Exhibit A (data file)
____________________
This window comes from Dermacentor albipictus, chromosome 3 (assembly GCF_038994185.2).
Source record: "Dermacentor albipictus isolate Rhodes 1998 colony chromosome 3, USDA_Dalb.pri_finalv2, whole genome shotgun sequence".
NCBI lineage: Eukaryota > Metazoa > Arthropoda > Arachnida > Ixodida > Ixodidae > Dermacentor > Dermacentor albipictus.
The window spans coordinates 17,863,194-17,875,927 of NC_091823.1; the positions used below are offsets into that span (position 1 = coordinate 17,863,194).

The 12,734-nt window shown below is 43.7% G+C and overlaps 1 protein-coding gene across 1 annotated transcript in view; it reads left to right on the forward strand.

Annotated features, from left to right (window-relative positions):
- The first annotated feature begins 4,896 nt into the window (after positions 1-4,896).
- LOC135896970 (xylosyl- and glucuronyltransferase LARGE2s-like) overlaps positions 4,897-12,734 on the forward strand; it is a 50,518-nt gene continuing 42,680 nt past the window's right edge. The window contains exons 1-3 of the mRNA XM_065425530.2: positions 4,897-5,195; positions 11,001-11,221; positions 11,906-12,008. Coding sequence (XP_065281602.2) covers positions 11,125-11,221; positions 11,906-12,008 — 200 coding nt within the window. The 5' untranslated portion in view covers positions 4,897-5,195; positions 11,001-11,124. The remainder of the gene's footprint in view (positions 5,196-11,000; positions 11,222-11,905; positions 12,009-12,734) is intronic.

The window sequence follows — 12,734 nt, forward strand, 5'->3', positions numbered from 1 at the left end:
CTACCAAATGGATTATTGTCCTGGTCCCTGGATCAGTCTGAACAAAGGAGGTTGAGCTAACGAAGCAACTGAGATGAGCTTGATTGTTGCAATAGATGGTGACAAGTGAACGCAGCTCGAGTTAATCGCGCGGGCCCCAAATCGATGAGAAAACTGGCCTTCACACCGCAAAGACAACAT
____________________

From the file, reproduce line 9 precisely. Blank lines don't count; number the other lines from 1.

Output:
The window sequence follows — 12,734 nt, forward strand, 5'->3', positions numbered from 1 at the left end: